With many children's cough syrups being pulled from the market because they don't work, an old folk remedy -- honey -- may work just as well or better, researchers report.
In a study of kids having trouble sleeping because of cough, a research team at Penn State College of Medicine compared the effectiveness of a little bit of buckwheat honey before bedtime versus either no treatment or dextromethorphan (DM), the cough suppressant found in many over-the-counter cold medicines.
"Honey provided the greatest relief of symptoms compared with the other treatments," concluded lead researcher Dr. Ian Paul, Penn State's director of pediatric clinical research.
An FDA advisory board recently recommended that over-the-counter cough and cold medicines not be given to children under 6 years of age because of a lack of effectiveness and potential for side effects.
"With honey, parents now have a safe and effective alternative to use for children over age 1 who have cough and cold symptoms," Paul said.
Paul cautioned that honey should never be given to children younger than 1, because of the rare risk of infantile botulism. In addition, he noted, cough medicines that mention "honey" on the label actually contain artificial honey flavor.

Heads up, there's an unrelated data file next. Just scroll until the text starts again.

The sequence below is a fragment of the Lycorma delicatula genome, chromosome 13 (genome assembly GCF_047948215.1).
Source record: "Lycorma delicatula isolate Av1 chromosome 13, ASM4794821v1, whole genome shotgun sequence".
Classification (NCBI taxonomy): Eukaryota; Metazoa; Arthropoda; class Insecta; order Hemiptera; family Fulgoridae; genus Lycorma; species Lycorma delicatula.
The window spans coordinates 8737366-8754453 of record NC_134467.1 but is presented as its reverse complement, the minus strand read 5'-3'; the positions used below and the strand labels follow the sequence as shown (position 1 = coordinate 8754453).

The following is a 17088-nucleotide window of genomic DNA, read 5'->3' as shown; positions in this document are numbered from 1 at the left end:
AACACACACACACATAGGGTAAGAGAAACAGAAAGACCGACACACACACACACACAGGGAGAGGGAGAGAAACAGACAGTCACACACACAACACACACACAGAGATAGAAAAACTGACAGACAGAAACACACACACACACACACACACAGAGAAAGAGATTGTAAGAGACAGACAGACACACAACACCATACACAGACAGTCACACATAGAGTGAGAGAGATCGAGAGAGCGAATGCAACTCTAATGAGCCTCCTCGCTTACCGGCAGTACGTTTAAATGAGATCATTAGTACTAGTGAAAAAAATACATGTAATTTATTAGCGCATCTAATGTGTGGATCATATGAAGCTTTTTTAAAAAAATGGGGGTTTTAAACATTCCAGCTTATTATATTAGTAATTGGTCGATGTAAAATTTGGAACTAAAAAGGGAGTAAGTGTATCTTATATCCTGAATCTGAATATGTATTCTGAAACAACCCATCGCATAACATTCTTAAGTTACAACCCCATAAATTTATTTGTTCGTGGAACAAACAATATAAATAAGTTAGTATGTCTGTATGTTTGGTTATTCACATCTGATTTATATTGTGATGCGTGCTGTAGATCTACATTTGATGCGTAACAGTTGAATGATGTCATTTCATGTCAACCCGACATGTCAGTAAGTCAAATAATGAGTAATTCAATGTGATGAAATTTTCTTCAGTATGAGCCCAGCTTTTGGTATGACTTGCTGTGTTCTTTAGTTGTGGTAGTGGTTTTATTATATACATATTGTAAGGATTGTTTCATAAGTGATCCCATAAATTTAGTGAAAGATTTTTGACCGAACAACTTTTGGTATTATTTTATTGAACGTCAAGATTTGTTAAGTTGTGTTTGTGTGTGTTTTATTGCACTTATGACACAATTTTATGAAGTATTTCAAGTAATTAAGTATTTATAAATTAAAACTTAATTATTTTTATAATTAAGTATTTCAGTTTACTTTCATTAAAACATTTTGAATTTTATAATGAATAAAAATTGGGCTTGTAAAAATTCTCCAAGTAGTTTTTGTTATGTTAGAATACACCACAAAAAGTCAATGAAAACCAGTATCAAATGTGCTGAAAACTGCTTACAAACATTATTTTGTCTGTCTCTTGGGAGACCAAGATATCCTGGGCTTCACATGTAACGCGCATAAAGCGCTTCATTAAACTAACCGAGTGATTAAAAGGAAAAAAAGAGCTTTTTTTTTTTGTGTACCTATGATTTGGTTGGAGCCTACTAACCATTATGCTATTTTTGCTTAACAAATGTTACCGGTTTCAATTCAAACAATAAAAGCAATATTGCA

Honey is primarily composed of fructose, glucose and water. It also contains other sugars as well trace enzymes, minerals, vitamins and amino acids.
And what is dextromethorphan (C18H25NO )?
Dextromethorphan (DXM or DM) is an antitussive (cough-suppressant) drug found in many over-the-counter cold and cough medicines. Dextromethorphan has also found other uses in medicine, ranging from pain relief to psychological applications. Pure dextromethorphan occurs as a powder made up of white crystals, but it is generally administered via syrups, tablets, or lozenges manufactured under several different brand names and generic labels.
When taken at doses higher than are medically recommended, dextromethorphan acts as a dissociative hallucinogen. It produces effects similar to those of the controlled substances ketamine and phencyclidine (PCP), which affords it a high potential for abuse.